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New York District Court Allows Monopolization Claims Alleging Manipulation of Electricity Prices to Proceed Against Barclays

Last week, Judge Victor Marrero of the U.S. District Court for the Southern District of New York partially granted Barclays PLC’s motion to dismiss antitrust and unfair enrichment claims brought against it by Merced Irrigation District.  Merced, which generates, distributes, purchases, and sells electricity in and around Merced County, California, filed a proposed class action against Barclays in June 2015, relying on an April 2012 report from the Federal Energy Regulatory Commission.  FERC concluded that Barclays violated the commission’s ban on energy market manipulation by conspiring with four commodities traders to manipulate the daily price index in Western U.S. markets in order to benefit Barclays swap contracts.  As a result, FERC ordered Barclays to pay a $453 million fine and to disgorge $35 million in unjust profits, which Barclays is currently appealing.

In its complaint, Merced alleged it was harmed by the misconduct identified in the FERC report because it bought peak electricity from another California district at supracompetitive prices during the time period Barclays manipulated electricity prices.  Merced brought claims pursuant to Sections 1 and 2 of the Sherman Act for restraint of trade and monopolization, respectively, and the California Unfair Competition Law as well as claims of unjust enrichment.  Barclays subsequently moved to dismiss, arguing that: (1) Merced lacks antitrust standing because any antitrust injury is too remote given that Merced has not alleged it entered into any transaction with Barclays and Merced and Barclays are traded on different indices; (2) Merced’s claims are barred by the Sherman Act’s four-year statute of limitations and the relevant state law statutes of limitations because the alleged manipulation occurred between November 2006 and December 2008; (3) Merced failed to state a claim for federal antitrust violations because it did not allege in its complaint that Barclays either acted in concert with another party to restrain trade of electricity-related products or possessed monopoly power in a relevant market or excluded competitors; and (4) Merced failed to state a claim for unjust enrichment because it did not plead a contractual or quasi-contractual relationship with Barclays.

The court concluded that Merced adequately pled antitrust standing because the antitrust injury it contends it suffered was not dependent on being a counterparty to any of Barclays’ trades.  Rather, the court found it was sufficient for Merced to allege that, as an electricity distributor, it was obligated to purchase electricity at the daily rates to fulfill its contracts, and those daily rates were manipulated by Barclays trading at non-market prices rather than by supply and demand.  The court also found the fact that Merced and Barclays traded on different indices was irrelevant to the issue of antitrust standing because Merced was able to show that the two indices moved in lockstep with one another.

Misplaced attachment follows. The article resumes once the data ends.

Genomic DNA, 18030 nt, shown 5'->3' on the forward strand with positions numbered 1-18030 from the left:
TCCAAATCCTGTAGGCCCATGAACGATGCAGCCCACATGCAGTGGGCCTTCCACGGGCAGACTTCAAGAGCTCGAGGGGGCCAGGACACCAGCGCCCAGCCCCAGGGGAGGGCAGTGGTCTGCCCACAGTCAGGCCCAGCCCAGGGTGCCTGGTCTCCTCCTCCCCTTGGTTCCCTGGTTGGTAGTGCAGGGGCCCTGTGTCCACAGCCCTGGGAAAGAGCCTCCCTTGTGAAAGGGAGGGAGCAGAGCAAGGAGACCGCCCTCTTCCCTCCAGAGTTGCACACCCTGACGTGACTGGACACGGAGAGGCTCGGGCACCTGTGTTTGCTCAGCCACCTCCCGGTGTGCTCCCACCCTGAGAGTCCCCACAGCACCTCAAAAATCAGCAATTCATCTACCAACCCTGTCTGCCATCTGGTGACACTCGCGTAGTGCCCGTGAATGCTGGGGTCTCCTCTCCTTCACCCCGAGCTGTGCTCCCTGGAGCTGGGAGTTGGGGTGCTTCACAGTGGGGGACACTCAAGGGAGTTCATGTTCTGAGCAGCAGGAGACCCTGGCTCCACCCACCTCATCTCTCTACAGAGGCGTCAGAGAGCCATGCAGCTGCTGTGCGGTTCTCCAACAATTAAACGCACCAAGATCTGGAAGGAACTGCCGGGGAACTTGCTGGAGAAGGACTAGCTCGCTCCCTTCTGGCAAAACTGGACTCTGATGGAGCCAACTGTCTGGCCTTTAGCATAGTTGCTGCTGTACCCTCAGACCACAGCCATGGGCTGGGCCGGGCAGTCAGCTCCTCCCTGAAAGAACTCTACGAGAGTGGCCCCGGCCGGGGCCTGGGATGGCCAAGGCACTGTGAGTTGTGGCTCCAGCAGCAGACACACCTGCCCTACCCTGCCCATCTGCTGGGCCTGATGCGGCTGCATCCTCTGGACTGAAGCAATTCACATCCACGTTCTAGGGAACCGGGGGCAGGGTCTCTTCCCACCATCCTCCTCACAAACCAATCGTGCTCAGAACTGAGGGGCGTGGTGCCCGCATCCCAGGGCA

The court next determined it could not find that Merced’s claims were time-barred on a motion to dismiss because Merced adequately pled that Barclays’ fraudulent concealment tolled the statute of limitations on all claims until Merced discovered the fraud upon publication of FERC’s report.  Turning to the substance of Merced’s claims, the court found Merced’s allegations of a series of contracts between Barclays and unidentified counterparties in the service of Barclays’ alleged unilateral scheme did not amount to an agreement or concerted effort in restraint of trade and dismissed Merced’s Section 1 claim.  The court concluded that Merced alleged nothing more than agreements between parties acting independently to buy and sell energy and not a “meeting of the minds” required by Section 1, even if Barclays was operating with anticompetitive intent.  The court also dismissed Merced’s claim for unjust enrichment because Merced failed to allege any relationship or evidence of direct dealing with Barclays as required by New York law.  However, Judge Marrero allowed Merced’s Section 2 claims of monopolization and attempted monopolization of electricity prices to proceed based on allegations of direct evidence, including communications from Barclays’ traders showing intent to use monopoly power to manipulate prices and Barclays demonstrated “ability to distort ordinary forces of supply and demand in setting the Daily Index Prices” through commodities trading.  Merced’s CUCL claim was also allowed to proceed based on these allegations.

We’ll continue to monitor further developments in this case.